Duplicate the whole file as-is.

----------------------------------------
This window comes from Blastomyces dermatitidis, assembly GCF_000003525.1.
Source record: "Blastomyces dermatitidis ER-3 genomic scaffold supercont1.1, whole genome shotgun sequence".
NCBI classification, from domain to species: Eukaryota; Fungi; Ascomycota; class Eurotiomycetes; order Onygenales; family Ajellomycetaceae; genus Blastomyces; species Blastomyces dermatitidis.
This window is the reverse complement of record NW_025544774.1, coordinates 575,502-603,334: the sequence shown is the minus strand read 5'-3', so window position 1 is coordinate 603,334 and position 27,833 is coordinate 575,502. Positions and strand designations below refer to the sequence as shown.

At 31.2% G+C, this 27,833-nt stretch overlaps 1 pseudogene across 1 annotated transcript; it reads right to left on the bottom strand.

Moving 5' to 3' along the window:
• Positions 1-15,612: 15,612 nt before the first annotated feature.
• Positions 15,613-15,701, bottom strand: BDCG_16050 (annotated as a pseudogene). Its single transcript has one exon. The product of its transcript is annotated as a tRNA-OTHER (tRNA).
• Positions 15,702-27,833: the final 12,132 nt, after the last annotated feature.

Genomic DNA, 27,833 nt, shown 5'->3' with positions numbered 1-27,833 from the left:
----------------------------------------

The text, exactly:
This window comes from Blastomyces dermatitidis, assembly GCF_000003525.1.
Source record: "Blastomyces dermatitidis ER-3 genomic scaffold supercont1.1, whole genome shotgun sequence".
NCBI classification, from domain to species: Eukaryota; Fungi; Ascomycota; class Eurotiomycetes; order Onygenales; family Ajellomycetaceae; genus Blastomyces; species Blastomyces dermatitidis.
This window is the reverse complement of record NW_025544774.1, coordinates 575,502-603,334: the sequence shown is the minus strand read 5'-3', so window position 1 is coordinate 603,334 and position 27,833 is coordinate 575,502. Positions and strand designations below refer to the sequence as shown.

At 31.2% G+C, this 27,833-nt stretch overlaps 1 pseudogene across 1 annotated transcript; it reads right to left on the bottom strand.

Moving 5' to 3' along the window:
• Positions 1-15,612: 15,612 nt before the first annotated feature.
• Positions 15,613-15,701, bottom strand: BDCG_16050 (annotated as a pseudogene). Its single transcript has one exon. The product of its transcript is annotated as a tRNA-OTHER (tRNA).
• Positions 15,702-27,833: the final 12,132 nt, after the last annotated feature.

Genomic DNA, 27,833 nt, shown 5'->3' with positions numbered 1-27,833 from the left: